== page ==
My 50-Year Journey in the World of Nanoscience
Professor Mildred Dresselhaus, also known as ‘the queen of carbon’, worked for more than 50 years in the world of physics. She is best known for her work on carbon science and carbon nanostructures, as well as nanoscience and nanotechnology more generally. In her Kapteyn Lecture, she takes the audience on a 50 year journey through the world of nanoscience.
“My more-than-50-year journey started in 1960 when I started my independent professional career being hired to explore interesting science without much guidance on what to do. I thought that a layered material like carbon could host interesting guest ions and molecules, so I decided to see what such guest species would do to modify the properties of the host carbon material and how the layered carbon environment would modify the properties of the guest species. My special tool in 1960 was studying magnetic field effects. When my magnetic field facility suddenly disappeared, I had a career change and started working on nanotubes which was a new field opening up at that time. All of these topics turned out to be interesting and fruitful studies and provided projects for many undergraduate and graduate students over my more than 50 year nanoscience journey. In my Kapteyn Lecture, I will try to show you that these projects get more and more interesting as we learn more about Nanoscience.”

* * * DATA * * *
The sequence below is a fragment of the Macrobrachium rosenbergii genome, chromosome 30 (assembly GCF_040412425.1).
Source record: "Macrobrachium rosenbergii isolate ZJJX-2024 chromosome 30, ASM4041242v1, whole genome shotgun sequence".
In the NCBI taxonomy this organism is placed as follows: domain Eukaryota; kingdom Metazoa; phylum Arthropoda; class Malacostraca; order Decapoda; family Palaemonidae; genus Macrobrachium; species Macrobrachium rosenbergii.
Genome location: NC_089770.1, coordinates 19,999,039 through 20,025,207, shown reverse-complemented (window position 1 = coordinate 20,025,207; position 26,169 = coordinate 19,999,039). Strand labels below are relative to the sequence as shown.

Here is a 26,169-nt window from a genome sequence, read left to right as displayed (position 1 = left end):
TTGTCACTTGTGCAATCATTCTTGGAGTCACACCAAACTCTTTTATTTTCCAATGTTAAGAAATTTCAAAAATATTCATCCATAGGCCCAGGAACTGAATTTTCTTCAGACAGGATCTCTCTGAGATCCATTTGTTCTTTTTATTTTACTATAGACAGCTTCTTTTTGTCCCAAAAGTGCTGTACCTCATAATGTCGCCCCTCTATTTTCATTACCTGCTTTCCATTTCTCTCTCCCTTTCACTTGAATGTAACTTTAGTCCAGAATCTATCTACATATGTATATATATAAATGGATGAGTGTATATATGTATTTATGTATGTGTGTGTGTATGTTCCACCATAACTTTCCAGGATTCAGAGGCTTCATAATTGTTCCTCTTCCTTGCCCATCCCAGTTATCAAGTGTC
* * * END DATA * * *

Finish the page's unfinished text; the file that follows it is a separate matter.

Professor Mildred Dresselhaus (Brooklyn 1930) began her independent scientific career in 1960 as a member of the research staff at the MIT Lincoln Laboratory. In 1985, she was appointed the first female Institute Professor in the departments of Physics and Electrical Engineering at MIT. She has been an officer in many national organizations in physics, engineering, and related areas. Honors and awards include 35 honorary doctorates worldwide, and the National Medal of Science, the Fermi Prize, and the U.S. Presidential Medal of Freedom.
The KNG, the Royal Physical Sciences Society (founded in 1801) organizes the J.C. Kapteyn Lecture for a wide audience in co-operation with Studium Generale Groningen. The lecture is named after the renowned astronomer Jacobus C. Kapteyn (1851-1922), the first Professor of Astronomy at the University of Groningen and for many years a member of the board and chair of the scientific lectures chapter of the KNG.